The EU should stop its bargaining chip strategy


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Hello from the rainy and darker Frankfurt, we are reporting the latest round of results of large German industrial companies.

In a series of optimistic data from high-end automakers, BMW stands out. Due to the supply chain crisis, rival Daimler’s quarterly sales fell by 32%, while the Munich-based brand fell by only 12% over the same period, and its net profit increased by 42%.

Owner Oliver Zipse told everyone who is willing to listen that this is due to BMW’s excellent supply chain management-analysts also agree with this view. It proves to some extent that the idea-popular in Brussels and praised by the car lobby of the European Automobile Manufacturers Association (ACEA) hosted by Zipse-is close to semiconductor foundries related to ensuring the supply of scarce chips.

This troublesome topic is the main content of today. We have been meeting with chip manufacturers that have existing bases in Europe-such as Infineon, GlobalFoundries and Bosch-but found that few believe that the EU’s production plan will achieve the goals of its strongest supporters. Given the subsidies provided, they are unlikely to express their suspicions loudly, at least not before it is too late.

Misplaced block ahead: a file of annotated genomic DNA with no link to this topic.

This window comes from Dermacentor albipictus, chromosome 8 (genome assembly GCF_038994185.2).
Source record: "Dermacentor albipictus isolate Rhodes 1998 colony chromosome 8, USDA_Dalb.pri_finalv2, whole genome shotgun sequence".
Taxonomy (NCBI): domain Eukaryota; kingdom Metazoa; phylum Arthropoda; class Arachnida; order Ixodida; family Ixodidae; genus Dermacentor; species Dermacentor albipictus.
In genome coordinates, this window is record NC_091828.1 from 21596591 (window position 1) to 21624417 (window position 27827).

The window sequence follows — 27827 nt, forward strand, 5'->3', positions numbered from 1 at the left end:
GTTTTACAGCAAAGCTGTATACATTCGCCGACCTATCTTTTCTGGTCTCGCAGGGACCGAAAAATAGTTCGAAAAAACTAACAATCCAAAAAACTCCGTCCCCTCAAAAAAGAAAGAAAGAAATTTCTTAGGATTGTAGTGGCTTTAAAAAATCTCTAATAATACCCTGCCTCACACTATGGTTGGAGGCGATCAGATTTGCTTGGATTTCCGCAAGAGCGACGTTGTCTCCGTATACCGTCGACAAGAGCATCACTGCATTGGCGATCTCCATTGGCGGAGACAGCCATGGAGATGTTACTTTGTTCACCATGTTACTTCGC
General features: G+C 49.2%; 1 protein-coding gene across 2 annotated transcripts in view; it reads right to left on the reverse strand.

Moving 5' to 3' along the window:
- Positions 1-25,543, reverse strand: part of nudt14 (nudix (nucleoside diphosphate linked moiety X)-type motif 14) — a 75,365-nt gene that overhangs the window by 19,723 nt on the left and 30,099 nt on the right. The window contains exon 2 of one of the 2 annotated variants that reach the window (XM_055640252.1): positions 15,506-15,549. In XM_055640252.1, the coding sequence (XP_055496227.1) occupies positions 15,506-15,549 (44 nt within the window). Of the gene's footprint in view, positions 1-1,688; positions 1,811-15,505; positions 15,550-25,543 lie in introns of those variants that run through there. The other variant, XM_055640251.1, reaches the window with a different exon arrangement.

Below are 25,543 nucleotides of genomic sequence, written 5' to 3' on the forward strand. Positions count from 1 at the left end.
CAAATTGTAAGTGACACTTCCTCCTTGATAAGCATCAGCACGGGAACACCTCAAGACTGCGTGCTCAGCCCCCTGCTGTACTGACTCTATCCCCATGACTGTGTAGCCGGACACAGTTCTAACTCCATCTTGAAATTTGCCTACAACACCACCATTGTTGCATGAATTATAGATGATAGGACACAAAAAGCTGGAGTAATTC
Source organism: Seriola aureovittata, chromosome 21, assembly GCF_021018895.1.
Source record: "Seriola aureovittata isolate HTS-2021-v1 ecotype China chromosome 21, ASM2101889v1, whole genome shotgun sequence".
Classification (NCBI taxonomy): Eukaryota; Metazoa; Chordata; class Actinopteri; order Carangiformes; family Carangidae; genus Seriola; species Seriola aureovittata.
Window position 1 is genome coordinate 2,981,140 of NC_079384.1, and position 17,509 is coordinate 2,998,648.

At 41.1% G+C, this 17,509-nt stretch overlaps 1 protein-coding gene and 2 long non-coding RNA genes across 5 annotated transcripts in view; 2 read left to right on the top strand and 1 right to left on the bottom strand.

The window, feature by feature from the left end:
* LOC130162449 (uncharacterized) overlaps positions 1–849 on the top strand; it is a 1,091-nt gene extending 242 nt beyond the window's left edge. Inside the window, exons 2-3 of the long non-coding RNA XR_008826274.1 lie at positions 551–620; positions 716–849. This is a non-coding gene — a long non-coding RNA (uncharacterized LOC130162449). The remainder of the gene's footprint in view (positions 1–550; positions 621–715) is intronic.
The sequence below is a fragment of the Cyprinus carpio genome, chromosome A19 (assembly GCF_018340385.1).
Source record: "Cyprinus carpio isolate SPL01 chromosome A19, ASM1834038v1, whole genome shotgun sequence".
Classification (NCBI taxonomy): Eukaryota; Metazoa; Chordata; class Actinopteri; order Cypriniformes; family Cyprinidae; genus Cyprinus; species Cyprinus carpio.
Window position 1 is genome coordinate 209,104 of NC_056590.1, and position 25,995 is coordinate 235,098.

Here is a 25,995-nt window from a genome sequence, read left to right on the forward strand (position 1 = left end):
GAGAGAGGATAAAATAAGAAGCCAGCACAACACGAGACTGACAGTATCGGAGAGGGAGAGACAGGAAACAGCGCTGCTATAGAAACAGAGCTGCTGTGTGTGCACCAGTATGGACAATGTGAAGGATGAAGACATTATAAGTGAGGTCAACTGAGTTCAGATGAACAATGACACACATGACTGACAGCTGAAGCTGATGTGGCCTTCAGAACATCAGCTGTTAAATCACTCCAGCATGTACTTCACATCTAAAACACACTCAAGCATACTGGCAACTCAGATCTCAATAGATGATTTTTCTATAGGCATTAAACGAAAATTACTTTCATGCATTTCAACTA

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Brussels’ chip plan cannot solve the dilemma of automakers

Earlier this year, around the time the CEO of a high-end German manufacturer assured the Financial Times that his company was “fully visible” to its supply chain, a sales executive at Europe’s largest semiconductor website received a call.

The person who contacted the Dresden branch of GlobalFoundries was a purchasing manager of a large automobile manufacturer-this is rare, because automobile groups usually leave their Tier 1 suppliers to handle the mundane business of semiconductor procurement.

The question of auto executives, with a tense tone, heralds a crisis that will sweep the entire industry. “Will you consider running your fab at night and on weekends?”

Anyone familiar with the semiconductor industry knows that its profitability depends on “utilization,” or how often a company can run its factories around the clock. In Europe, personnel and energy costs are high (GlobalFoundries’ Dresden plant uses electricity equivalent to approximately 200,000 households), especially.